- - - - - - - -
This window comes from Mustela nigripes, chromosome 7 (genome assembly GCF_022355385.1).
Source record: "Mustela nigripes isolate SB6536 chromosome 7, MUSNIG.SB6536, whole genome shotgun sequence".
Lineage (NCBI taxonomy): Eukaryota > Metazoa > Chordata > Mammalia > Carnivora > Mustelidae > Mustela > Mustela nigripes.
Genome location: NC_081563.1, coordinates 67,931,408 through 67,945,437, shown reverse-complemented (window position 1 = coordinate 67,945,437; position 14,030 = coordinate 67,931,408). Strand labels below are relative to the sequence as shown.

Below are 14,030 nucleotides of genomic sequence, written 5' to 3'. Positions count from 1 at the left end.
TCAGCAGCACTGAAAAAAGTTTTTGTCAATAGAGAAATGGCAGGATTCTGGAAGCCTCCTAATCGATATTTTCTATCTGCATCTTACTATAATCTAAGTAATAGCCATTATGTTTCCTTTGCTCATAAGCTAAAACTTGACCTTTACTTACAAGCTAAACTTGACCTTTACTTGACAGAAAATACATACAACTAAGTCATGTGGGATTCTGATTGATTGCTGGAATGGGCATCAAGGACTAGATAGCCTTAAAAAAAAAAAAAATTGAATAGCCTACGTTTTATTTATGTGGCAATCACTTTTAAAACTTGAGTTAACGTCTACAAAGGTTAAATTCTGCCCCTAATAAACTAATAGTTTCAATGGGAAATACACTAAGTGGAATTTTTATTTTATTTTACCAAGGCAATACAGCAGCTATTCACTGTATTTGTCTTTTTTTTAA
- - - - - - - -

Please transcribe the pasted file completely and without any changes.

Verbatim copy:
This window comes from Mustela nigripes, chromosome 7 (genome assembly GCF_022355385.1).
Source record: "Mustela nigripes isolate SB6536 chromosome 7, MUSNIG.SB6536, whole genome shotgun sequence".
Lineage (NCBI taxonomy): Eukaryota > Metazoa > Chordata > Mammalia > Carnivora > Mustelidae > Mustela > Mustela nigripes.
Genome location: NC_081563.1, coordinates 67,931,408 through 67,945,437, shown reverse-complemented (window position 1 = coordinate 67,945,437; position 14,030 = coordinate 67,931,408). Strand labels below are relative to the sequence as shown.

Below are 14,030 nucleotides of genomic sequence, written 5' to 3'. Positions count from 1 at the left end.
TCAGCAGCACTGAAAAAAGTTTTTGTCAATAGAGAAATGGCAGGATTCTGGAAGCCTCCTAATCGATATTTTCTATCTGCATCTTACTATAATCTAAGTAATAGCCATTATGTTTCCTTTGCTCATAAGCTAAAACTTGACCTTTACTTACAAGCTAAACTTGACCTTTACTTGACAGAAAATACATACAACTAAGTCATGTGGGATTCTGATTGATTGCTGGAATGGGCATCAAGGACTAGATAGCCTTAAAAAAAAAAAAAATTGAATAGCCTACGTTTTATTTATGTGGCAATCACTTTTAAAACTTGAGTTAACGTCTACAAAGGTTAAATTCTGCCCCTAATAAACTAATAGTTTCAATGGGAAATACACTAAGTGGAATTTTTATTTTATTTTACCAAGGCAATACAGCAGCTATTCACTGTATTTGTCTTTTTTTTAA